Volume XLII-2/W5
Int. Arch. Photogramm. Remote Sens. Spatial Inf. Sci., XLII-2/W5, 513-519, 2017
https://doi.org/10.5194/isprs-archives-XLII-2-W5-513-2017
© Author(s) 2017. This work is distributed under
the Creative Commons Attribution 4.0 License.
Int. Arch. Photogramm. Remote Sens. Spatial Inf. Sci., XLII-2/W5, 513-519, 2017
https://doi.org/10.5194/isprs-archives-XLII-2-W5-513-2017
© Author(s) 2017. This work is distributed under
the Creative Commons Attribution 4.0 License.

  21 Aug 2017

21 Aug 2017

DIGITAL TOOLS FOR DOCUMENTING AND CONSERVING BAHRAIN’S BUILT HERITAGE FOR POSTERITY

D. Mezzino1, L. Barazzetti2, M. Santana Quintero3, and A. El-Habashi4 D. Mezzino et al.
  • 1Carleton Immersive Media Studio (CIMS), 1125 Colonel by Drive, Ottawa, On, K1S 5B6 Canada, Interuniversity Department of Regional and Urban Studies and Planning (DIST), Politecnico di Torino, Via Sant’Ottavio, 20, 10122 - Torino, Italy,
  • 2ABC Department, Politecnico di Milano, Via Ponzio, 31 20133 - Milan, Italy
  • 3Carleton Immersive Media Studio (CIMS), 1125 Colonel by Drive, Ottawa, On, K1S 5B6 Canada
  • 4Archaeology & National Heritage Directorate, Manama, Bahrain

Keywords: Digital Workflows, Heritage Conservation, Management, IT Documentation, Built Heritage, Bahrain, 3D Imaging, Photogrammetry, Rectifying Photography, Total Station, Computer-Aided Drawing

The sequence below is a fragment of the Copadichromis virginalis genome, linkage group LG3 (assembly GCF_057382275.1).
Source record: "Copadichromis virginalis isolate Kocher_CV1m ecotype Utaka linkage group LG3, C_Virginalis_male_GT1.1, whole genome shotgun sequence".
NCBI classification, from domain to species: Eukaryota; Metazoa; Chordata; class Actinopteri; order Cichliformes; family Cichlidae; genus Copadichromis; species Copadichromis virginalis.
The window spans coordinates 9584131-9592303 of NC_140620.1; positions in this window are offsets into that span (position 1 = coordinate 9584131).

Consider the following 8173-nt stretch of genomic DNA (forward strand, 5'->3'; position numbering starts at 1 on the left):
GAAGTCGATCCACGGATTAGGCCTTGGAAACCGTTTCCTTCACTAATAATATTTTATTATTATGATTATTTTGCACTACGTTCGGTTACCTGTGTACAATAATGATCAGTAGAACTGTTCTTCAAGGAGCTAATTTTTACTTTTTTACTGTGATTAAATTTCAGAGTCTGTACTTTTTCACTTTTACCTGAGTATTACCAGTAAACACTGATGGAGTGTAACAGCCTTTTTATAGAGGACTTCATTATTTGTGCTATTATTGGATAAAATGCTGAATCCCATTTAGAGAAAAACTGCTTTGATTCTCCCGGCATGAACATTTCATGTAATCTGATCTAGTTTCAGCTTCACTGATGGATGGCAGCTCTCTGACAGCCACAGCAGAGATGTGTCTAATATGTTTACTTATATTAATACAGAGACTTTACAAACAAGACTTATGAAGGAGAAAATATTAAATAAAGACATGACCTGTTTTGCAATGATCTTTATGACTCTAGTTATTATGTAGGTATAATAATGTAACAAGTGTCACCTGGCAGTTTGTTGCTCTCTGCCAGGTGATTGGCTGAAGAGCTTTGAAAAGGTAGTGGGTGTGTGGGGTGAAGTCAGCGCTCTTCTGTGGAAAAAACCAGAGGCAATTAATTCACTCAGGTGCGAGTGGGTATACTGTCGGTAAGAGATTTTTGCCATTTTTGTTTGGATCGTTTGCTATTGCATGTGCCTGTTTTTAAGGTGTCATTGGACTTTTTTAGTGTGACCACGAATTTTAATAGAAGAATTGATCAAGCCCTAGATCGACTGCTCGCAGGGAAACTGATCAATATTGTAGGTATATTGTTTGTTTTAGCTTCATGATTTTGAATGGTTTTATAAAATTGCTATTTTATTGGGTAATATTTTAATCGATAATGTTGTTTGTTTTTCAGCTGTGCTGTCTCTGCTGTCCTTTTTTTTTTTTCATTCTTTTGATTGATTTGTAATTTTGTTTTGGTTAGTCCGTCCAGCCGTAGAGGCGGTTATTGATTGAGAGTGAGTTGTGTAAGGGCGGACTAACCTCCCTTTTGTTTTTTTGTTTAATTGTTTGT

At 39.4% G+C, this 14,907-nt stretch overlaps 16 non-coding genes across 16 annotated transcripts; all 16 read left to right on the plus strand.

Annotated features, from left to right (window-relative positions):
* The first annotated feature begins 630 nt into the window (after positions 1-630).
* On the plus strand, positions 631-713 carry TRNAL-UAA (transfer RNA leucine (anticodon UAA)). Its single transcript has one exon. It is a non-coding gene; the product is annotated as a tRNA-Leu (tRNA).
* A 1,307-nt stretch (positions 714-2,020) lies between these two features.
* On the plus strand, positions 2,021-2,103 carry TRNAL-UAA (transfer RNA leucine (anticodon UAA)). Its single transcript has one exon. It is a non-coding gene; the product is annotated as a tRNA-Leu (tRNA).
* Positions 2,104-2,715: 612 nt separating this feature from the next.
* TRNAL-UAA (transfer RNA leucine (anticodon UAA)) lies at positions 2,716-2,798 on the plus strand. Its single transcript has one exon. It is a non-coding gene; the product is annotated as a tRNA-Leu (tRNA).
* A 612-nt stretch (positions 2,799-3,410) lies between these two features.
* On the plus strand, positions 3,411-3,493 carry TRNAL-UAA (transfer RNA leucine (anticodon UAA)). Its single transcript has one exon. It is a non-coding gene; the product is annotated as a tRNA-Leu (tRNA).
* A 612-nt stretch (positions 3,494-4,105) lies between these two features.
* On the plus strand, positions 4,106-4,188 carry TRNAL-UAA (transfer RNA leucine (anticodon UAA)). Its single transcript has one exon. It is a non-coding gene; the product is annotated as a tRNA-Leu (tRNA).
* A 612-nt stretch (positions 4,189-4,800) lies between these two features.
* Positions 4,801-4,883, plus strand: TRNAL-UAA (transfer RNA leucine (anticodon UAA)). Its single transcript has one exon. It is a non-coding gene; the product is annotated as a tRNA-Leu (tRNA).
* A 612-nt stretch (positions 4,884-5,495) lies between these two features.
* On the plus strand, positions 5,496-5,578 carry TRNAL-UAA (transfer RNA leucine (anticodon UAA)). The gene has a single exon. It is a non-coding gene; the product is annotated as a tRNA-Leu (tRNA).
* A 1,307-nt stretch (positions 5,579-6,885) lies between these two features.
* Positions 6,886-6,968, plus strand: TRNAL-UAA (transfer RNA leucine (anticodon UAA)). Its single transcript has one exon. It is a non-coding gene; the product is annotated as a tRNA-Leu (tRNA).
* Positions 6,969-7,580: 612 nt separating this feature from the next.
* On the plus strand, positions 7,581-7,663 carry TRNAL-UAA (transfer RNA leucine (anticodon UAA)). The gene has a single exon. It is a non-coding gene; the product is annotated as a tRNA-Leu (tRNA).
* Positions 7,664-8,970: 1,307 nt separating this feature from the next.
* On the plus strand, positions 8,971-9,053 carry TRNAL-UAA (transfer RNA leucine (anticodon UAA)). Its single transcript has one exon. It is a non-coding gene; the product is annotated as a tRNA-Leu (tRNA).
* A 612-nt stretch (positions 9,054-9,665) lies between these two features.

Abstract. Documenting the physical characteristics of historic structures is the first step for any preventive maintenance, monitoring, conservation, planning and promotion action. Metric documentation supports informative decision-making process for property owners, site managers, public officials, and conservators. This information serves also a broader purpose, over time, it becomes the primary means by which scholars, heritage professionals, and the general public understand a site that radically changed or disappeared. Further, documentation supports monitoring as well as the character-defining elements analysis, relevant to define the values of the building for the local and international community. The awareness of these concepts oriented the digital documentation and training activities, developed between 2016 and 2017, for the Bahrain Authority for Culture and Antiquities (BACA) in Bahrain. The developed activities had two main aims: a) support the local staff in using specific recording techniques to efficiently document and consequently preserve built heritage sites with appropriate accuracy and in a relatively short period; b) develop a pilot project in collaboration with BACA to validate the capacity of the team to accurately document and produce measured records for the conservation and management of Bahrain built heritage. The documentation project has been developed by a multidisciplinary team of experts from BACA, Carleton Immersive Media Studio (CIMS), Carleton University, Canada and a contracted researcher from the Gicarus Lab, Politecnico di Milano (POLIMI) in Italy. In the training activities, the participants have been exposed to a wide range of recording techniques, illustrating them the selection criteria for the most suitable one, according to requirements, site specifications, categories of values identified for the various built elements, and budget. The pilot project has been tested on three historical structures, both with strong connotations in the Bahrain cultural identity: the Shaikh Isa bin Ali house, Aljazzaf house and the Siyadi Majlis. These two buildings, outstanding examples of Bahrain architecture as well as tangible memory of the country history, have been documented employing several digital techniques, including: aerial and terrestrial photogrammetry, rectifying photography, total station and 3D laser scanning.